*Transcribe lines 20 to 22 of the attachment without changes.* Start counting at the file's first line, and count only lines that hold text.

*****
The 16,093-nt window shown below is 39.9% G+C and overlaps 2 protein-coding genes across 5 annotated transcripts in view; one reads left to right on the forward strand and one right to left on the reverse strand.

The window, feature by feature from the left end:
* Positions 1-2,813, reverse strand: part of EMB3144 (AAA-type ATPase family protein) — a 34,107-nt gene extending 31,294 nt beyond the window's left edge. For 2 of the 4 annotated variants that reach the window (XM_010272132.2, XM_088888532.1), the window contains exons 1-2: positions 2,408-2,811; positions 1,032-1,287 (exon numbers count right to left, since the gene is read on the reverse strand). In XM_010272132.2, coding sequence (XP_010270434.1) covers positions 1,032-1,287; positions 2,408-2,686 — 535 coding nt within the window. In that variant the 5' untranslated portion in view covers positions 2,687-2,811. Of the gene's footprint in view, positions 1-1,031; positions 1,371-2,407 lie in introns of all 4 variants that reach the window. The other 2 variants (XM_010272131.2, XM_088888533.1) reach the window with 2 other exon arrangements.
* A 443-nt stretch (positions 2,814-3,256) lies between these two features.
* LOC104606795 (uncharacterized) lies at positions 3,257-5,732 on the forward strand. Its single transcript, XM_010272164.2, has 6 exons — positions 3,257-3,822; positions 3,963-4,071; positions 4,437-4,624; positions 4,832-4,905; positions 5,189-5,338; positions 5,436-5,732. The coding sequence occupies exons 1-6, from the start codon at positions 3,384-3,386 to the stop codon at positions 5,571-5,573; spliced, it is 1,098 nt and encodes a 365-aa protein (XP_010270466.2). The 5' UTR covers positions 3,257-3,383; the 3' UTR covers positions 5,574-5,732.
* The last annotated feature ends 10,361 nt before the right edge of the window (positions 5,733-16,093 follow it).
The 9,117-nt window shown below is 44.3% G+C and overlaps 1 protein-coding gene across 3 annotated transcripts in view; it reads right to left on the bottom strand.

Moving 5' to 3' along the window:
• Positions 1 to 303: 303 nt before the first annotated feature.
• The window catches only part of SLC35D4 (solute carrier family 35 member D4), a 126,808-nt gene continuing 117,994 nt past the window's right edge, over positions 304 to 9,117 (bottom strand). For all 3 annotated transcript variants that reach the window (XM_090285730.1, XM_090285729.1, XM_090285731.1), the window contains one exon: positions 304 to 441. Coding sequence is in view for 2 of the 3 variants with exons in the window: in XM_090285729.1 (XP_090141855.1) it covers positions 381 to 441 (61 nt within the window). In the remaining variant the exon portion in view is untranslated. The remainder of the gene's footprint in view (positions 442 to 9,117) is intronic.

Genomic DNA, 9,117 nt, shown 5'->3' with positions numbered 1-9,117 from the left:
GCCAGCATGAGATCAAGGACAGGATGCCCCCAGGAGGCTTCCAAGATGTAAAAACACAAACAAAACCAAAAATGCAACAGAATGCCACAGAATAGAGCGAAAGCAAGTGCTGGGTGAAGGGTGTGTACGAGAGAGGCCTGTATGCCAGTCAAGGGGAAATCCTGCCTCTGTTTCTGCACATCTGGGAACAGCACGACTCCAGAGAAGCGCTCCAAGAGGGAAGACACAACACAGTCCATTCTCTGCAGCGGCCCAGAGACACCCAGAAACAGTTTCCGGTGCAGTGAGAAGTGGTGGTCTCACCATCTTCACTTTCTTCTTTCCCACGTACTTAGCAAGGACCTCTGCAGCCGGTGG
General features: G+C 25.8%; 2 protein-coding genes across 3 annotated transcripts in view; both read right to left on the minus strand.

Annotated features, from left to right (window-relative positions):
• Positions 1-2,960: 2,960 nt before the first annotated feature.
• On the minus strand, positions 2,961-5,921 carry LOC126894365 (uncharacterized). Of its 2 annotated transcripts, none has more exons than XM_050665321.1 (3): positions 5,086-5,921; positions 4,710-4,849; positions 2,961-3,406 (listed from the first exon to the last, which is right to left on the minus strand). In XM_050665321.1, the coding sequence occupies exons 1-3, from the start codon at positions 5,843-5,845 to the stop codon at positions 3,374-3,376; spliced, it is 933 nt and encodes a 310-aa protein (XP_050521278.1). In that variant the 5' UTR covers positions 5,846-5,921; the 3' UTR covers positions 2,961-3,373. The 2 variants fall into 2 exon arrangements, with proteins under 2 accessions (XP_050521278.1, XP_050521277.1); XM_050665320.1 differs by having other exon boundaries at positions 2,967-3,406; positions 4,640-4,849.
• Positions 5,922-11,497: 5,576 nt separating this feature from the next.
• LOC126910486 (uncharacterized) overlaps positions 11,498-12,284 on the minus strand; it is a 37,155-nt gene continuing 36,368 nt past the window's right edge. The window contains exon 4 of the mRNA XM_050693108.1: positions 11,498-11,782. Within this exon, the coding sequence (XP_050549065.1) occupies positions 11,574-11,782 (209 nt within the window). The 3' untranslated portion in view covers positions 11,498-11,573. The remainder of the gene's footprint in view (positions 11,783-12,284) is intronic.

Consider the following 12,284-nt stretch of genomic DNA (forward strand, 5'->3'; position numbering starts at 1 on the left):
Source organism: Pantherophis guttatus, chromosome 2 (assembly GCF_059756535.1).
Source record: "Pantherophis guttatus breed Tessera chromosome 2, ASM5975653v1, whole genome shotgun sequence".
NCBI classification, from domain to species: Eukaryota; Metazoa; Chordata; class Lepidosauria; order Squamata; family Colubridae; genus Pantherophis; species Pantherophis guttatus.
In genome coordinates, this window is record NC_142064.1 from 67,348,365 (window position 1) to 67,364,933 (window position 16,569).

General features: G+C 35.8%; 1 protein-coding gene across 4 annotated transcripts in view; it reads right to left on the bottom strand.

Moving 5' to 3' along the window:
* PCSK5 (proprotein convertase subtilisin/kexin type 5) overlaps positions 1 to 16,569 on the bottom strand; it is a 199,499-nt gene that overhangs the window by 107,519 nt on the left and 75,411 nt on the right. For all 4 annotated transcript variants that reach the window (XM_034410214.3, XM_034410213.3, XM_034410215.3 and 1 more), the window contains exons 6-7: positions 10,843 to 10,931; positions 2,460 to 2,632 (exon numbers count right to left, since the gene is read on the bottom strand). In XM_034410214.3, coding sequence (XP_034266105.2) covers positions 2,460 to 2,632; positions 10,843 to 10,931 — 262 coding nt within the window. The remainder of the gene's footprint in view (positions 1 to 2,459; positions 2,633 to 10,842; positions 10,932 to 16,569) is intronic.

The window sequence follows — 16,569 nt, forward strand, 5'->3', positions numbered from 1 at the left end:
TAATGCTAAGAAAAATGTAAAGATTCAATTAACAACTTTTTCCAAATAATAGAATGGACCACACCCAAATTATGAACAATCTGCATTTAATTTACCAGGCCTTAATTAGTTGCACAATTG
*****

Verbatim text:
Source organism: Pantherophis guttatus, chromosome 2 (assembly GCF_059756535.1).
Source record: "Pantherophis guttatus breed Tessera chromosome 2, ASM5975653v1, whole genome shotgun sequence".
NCBI classification, from domain to species: Eukaryota; Metazoa; Chordata; class Lepidosauria; order Squamata; family Colubridae; genus Pantherophis; species Pantherophis guttatus.